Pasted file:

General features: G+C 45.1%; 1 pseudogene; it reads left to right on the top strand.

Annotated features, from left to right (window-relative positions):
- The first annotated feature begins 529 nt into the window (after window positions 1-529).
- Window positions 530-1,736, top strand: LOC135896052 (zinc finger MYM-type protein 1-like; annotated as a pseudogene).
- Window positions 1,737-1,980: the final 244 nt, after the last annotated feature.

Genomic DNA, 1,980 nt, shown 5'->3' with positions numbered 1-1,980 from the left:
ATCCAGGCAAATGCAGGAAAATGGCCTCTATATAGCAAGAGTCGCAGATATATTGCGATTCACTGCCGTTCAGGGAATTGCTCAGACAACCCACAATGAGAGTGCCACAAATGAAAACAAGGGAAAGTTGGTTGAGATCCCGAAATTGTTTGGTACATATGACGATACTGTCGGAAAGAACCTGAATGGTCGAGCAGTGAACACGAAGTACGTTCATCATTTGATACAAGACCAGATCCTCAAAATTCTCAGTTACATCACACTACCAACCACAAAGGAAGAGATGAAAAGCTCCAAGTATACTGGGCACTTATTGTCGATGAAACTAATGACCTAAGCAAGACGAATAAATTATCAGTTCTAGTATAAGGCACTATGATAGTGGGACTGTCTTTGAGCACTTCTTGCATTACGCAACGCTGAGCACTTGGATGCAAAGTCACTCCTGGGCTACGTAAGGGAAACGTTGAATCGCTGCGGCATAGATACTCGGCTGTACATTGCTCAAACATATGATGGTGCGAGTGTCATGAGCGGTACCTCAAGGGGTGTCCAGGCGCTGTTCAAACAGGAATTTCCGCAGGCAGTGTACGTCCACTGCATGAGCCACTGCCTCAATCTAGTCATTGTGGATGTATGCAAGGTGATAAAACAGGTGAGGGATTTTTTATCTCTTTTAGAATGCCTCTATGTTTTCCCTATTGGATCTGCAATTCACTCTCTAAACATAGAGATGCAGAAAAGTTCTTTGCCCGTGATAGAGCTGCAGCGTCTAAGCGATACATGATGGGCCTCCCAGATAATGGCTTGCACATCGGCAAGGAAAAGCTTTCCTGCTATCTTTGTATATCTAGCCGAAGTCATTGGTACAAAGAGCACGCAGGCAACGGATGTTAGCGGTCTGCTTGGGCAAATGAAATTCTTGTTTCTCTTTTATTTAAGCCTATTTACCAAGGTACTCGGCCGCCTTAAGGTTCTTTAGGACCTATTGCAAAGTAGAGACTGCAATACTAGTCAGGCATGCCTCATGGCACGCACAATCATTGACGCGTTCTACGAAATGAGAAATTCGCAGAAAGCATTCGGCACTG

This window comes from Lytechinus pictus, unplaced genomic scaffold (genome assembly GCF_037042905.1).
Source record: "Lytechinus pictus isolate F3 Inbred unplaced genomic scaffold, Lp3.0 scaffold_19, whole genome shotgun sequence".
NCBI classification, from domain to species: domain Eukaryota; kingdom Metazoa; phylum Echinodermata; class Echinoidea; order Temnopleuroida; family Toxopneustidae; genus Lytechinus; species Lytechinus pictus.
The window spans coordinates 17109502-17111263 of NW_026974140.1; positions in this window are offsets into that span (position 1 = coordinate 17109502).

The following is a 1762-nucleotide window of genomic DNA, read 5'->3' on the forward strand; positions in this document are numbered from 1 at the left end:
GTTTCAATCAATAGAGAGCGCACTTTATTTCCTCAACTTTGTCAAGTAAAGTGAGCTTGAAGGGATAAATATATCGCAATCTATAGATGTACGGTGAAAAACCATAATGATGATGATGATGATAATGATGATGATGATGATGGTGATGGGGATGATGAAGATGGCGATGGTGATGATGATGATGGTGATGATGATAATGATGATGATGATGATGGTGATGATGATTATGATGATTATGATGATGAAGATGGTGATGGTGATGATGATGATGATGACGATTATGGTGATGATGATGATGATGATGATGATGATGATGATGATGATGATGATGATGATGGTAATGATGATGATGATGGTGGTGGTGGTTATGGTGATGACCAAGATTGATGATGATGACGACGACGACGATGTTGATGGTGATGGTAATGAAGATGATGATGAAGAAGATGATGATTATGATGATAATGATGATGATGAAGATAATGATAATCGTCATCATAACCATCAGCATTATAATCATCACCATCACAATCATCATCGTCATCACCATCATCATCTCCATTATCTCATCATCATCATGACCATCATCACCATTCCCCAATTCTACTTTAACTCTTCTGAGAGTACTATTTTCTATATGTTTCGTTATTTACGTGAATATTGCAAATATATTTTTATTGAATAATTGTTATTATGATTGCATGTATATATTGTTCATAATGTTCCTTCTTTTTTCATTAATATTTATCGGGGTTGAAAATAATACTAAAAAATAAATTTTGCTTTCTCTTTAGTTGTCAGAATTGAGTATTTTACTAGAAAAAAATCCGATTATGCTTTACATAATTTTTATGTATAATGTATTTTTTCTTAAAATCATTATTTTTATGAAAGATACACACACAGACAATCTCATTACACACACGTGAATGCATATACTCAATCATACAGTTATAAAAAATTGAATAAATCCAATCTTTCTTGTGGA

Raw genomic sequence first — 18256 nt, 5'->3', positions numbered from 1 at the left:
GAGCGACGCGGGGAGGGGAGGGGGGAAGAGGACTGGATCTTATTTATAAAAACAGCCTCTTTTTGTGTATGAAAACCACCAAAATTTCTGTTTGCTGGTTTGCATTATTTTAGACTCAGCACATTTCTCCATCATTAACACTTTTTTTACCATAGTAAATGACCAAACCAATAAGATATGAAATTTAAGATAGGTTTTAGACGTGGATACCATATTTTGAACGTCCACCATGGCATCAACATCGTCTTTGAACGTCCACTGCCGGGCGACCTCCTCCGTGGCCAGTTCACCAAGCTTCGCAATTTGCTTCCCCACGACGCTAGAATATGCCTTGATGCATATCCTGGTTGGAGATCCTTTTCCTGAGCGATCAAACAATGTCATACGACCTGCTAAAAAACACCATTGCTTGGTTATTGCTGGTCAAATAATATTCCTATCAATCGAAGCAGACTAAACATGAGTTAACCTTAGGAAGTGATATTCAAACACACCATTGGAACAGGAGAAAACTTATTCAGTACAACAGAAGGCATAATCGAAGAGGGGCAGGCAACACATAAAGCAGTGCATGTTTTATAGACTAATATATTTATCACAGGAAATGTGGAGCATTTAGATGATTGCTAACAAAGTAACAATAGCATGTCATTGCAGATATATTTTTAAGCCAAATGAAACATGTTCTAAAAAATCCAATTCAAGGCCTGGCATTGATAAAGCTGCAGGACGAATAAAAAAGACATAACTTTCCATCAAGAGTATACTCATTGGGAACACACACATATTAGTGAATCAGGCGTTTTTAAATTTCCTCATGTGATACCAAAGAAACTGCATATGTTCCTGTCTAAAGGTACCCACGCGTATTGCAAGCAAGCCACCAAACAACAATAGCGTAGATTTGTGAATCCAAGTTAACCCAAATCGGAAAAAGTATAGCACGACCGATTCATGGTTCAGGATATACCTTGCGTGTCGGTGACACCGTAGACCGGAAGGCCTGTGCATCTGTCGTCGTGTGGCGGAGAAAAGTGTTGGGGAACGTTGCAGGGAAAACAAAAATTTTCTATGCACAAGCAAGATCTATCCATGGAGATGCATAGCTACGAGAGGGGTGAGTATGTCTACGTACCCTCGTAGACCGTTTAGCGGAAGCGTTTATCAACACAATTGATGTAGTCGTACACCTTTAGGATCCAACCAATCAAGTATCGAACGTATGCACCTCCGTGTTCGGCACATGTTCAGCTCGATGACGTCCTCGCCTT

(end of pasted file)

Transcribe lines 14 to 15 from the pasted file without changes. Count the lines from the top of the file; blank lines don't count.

Raw genomic sequence first — 18256 nt, 5'->3', positions numbered from 1 at the left:
GAGCGACGCGGGGAGGGGAGGGGGGAAGAGGACTGGATCTTATTTATAAAAACAGCCTCTTTTTGTGTATGAAAACCACCAAAATTTCTGTTTGCTGGTTTGCATTATTTTAGACTCAGCACATTTCTCCATCATTAACACTTTTTTTACCATAGTAAATGACCAAACCAATAAGATATGAAATTTAAGATAGGTTTTAGACGTGGATACCATATTTTGAACGTCCACCATGGCATCAACATCGTCTTTGAACGTCCACTGCCGGGCGACCTCCTCCGTGGCCAGTTCACCAAGCTTCGCAATTTGCTTCCCCACGACGCTAGAATATGCCTTGATGCATATCCTGGTTGGAGATCCTTTTCCTGAGCGATCAAACAATGTCATACGACCTGCTAAAAAACACCATTGCTTGGTTATTGCTGGTCAAATAATATTCCTATCAATCGAAGCAGACTAAACATGAGTTAACCTTAGGAAGTGATATTCAAACACACCATTGGAACAGGAGAAAACTTATTCAGTACAACAGAAGGCATAATCGAAGAGGGGCAGGCAACACATAAAGCAGTGCATGTTTTATAGACTAATATATTTATCACAGGAAATGTGGAGCATTTAGATGATTGCTAACAAAGTAACAATAGCATGTCATTGCAGATATATTTTTAAGCCAAATGAAACATGTTCTAAAAAATCCAATTCAAGGCCTGGCATTGATAAAGCTGCAGGACGAATAAAAAAGACATAACTTTCCATCAAGAGTATACTCATTGGGAACACACACATATTAGTGAATCAGGCGTTTTTAAATTTCCTCATGTGATACCAAAGAAACTGCATATGTTCCTGTCTAAAGGTACCCACGCGTATTGCAAGCAAGCCACCAAACAACAATAGCGTAGATTTGTGAATCCAAGTTAACCCAAATCGGAAAAAGTATAGCACGACCGATTCATGGTTCAGGATATACCTTGCGTGTCGGTGACACCGTAGACCGGAAGGCCTGTGCATCTGTCGTCGTGTGGCGGAGAAAAGTGTTGGGGAACGTTGCAGGGAAAACAAAAATTTTCTATGCACAAGCAAGATCTATCCATGGAGATGCATAGCTACGAGAGGGGTGAGTATGTCTACGTACCCTCGTAGACCGTTTAGCGGAAGCGTTTATCAACACAATTGATGTAGTCGTACACCTTTAGGATCCAACCAATCAAGTATCGAACGTATGCACCTCCGTGTTCGGCACATGTTCAGCTCGATGACGTCCTCGCCTT